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Old 10-28-2014, 02:24 PM   #1
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Default Help ID prop - no holes no markings...

Hi, I bough this from a fellow to hang in my living room, but would like some help ID'ing it.

Looks to be oak, 96-3/4" in length with copper tips.

It has no markings, and as you can see the center is blank with only a 1/4" hole that goes all the way through.

The guy I bought it from owned it since 1974, you can see in person it has a lot of age, but is in good shape overall.

I included a pic of both tips and both sides.

Any help would be greatly appreaciated.
Thanks




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Old 10-28-2014, 04:32 PM   #2
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It could be almost anything - from a factory reject to a reproduction. It is similar, but certainly not identical to the toothpick style used on the OX5 engine, but it also may be something manufactured in the 50s or 60s. There's just no good way to positively identify it, or to determine its age.
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Old 10-29-2014, 02:24 AM   #3
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Thanks for the quick response.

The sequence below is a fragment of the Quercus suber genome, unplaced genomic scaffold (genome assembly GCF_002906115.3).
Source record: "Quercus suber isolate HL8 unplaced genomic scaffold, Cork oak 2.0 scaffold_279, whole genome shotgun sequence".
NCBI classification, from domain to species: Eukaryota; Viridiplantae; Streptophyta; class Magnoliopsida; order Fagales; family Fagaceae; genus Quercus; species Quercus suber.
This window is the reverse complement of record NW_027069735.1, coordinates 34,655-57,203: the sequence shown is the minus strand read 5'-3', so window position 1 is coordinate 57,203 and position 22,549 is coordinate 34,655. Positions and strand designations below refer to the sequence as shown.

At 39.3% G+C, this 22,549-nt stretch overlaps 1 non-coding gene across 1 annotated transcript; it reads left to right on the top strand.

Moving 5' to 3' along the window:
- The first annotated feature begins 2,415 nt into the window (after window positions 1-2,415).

I do not believe it is a repop as you can see the age in person, I would then assume it would be a reject. I was reading rejects can be common, and if so why? I would have thought they would have been destroyed since there would be no inherent reason to keep them.

I will be using this as a display piece, but curious what kind of value you might place on this?

Thanks, Mike
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Old 10-29-2014, 05:43 AM   #4
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The shape is typical of the Lang Propeller Company. They made props in Britain from c1912 to 1919 and at the request of the USN in 1917 Dashwood Lang was lent to them to set up the mass production of aircraft props.

The method of attaching the brass sheathing was patented by Lang in both Britain and in USA.

The diameter of eight feet, 96 inches and 2440-2450mm was not a typical diameter for British props but two instances of Lang American props with this diameter are known, respectively 2439mm for the Curtiss OXX engine used in the Curtiss Model F and Model ND seaplanes; and for the OX5 engine in the H4 flying boat.

The use of brass sheathing on the tips generally indicates either a pusher aircraft where FOD would be thrown up by the undercarriage ahead of the prop or an aircraft operating from the water.

With kind regards,

Bob
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Old 10-29-2014, 10:44 AM   #5
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It's also very similar in design to this "toothpick" style prop, although it's a smaller diameter and maybe a different profile altogether. That's one of the big problems with trying to identify any propeller by appearance alone.
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